Stress, Bowel Movements, and Your Pelvic Floor
- Written by Nancy Hoi Wong OTD, OTR/L, RYT200
- Hits: 716
Your Stress Levels Affect your Bowel Movements and Vice Versa
Psychological stress affects your bowels. Perhaps you know this through personal experience, but research in the past decade has strengthened the link between stress and bowel problems including IBS, nausea, vomiting, abdominal pain, and constipation (Chang et al., 2014).
Chang et al. (2014) found that heightened stress levels increased inflammation and permeability in the GI system, which were tied to increased IBS symptoms.
In 2018, Chan et al. found a dynamic relationship between bowel symptoms, stress, and emotional well-being. Study participants reported stress levels affected bowel function, and that also when they had were experiencing bad bowel function (loose stools, abdominal pain) that this affected their emotional well-being.
Qin et al. (2014) found evidence from their clinical and experimental studies that psychological stress had impacts on intestinal sensitivity, motility, secretion and permeability. Furthermore these changes in the GI system had affects on other systems of the body including the immune system, central nervous system, peripheral nerve function, and the healthy levels of bacteria in the GI system.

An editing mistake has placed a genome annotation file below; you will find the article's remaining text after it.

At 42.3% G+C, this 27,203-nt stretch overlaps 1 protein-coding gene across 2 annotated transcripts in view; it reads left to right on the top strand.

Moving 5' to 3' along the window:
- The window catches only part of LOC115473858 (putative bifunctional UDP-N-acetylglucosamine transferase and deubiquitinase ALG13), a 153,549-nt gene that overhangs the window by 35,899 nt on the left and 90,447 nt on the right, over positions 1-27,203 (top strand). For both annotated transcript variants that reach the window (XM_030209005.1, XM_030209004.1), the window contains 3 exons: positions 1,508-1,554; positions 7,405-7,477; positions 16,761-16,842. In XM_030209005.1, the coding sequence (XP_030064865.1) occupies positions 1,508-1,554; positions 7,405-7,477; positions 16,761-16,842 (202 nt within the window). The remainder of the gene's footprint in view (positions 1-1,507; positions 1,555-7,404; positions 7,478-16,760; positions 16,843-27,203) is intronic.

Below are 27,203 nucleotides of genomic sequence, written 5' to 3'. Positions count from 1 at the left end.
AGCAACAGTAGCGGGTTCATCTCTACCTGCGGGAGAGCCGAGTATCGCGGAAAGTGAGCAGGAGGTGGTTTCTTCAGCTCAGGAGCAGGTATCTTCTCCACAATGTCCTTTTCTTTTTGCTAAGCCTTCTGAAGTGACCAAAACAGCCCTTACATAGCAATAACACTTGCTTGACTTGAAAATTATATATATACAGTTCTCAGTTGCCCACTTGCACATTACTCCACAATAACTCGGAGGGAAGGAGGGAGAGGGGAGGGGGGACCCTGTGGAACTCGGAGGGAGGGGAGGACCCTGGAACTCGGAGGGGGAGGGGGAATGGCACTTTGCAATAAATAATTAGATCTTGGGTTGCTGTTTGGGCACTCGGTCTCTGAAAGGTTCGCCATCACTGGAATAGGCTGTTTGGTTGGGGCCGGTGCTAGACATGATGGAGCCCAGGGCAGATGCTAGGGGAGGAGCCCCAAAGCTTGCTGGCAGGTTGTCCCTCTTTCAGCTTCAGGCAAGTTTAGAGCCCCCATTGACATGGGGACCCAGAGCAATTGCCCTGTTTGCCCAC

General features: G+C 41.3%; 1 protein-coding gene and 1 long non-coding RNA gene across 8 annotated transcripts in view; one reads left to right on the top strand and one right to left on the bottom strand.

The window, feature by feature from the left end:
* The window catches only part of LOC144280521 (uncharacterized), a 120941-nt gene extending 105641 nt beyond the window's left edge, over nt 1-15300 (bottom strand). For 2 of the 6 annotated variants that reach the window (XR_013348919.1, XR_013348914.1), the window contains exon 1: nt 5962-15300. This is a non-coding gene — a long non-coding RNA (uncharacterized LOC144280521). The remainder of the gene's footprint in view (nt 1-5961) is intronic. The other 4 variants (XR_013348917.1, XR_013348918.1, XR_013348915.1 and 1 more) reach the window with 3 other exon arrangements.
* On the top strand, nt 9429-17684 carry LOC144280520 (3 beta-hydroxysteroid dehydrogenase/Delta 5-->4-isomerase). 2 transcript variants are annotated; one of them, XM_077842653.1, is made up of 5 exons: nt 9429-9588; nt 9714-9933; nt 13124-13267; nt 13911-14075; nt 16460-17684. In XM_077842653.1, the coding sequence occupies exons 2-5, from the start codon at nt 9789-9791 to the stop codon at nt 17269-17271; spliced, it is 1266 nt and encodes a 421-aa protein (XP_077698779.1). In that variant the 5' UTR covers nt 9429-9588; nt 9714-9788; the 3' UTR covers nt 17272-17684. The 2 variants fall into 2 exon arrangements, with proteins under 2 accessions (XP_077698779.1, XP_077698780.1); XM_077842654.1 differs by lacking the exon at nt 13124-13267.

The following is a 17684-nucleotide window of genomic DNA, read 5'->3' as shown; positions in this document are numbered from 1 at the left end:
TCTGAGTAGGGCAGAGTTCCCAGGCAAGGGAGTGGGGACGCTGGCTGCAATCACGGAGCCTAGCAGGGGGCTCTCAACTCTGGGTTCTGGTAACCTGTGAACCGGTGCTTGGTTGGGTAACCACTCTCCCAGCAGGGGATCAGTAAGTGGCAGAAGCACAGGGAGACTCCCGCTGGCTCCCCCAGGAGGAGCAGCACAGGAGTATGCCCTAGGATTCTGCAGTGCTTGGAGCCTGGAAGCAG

Bowel Function and Pelvic Floor Dysfunction
A lot of our clients with pelvic floor dysfunction, pelvic pain, endometriosis, and prolapse have some trouble with their bowels - either constipation, straining, or diarrhea. These bowel-related issues can cause abdominal pain, painful bloating, rectal pain, and pelvic floor problems. It’s a connection that is very important to consider!
The connection between your bowels and your pelvic floor
If you think about what is housed inside of the pelvic bowl, three important systems have to co-exist and share a limited amount of space:
- Urinary System: the bladder and urethra
- Reproductive Organs: Uterus, ovaries, fallopian tubes, and vaginal canal
- GI System: sigmoid colon, rectum
Image Source: Wikimedia Commons
If you are constipated, the sigmoid colon will have to expand to house the extra stool you are storing. This makes the colon take up more space—and take space away from the other systems that need to be housed down there- this can lead to extra pressure on your pelvic floor, low back pain, pelvic pain, among other things. Also, people with constipation tend to strain when they are on the toilet, contributing to issues like pelvic organ prolapse (read more about prolapse in this previous post).
Diarrhea and Loose Stools
Most people have experienced fecal urgency with loose bowels at least once in their lives- the experience of rushing to the bathroom to have a bowel movement or having an accident.
Although management of conditions like irritable bowel syndrome should be multidisciplinary, pelvic floor physical and occupational therapy can play a role in regaining control of your bowel movements instead of allowing them to control you.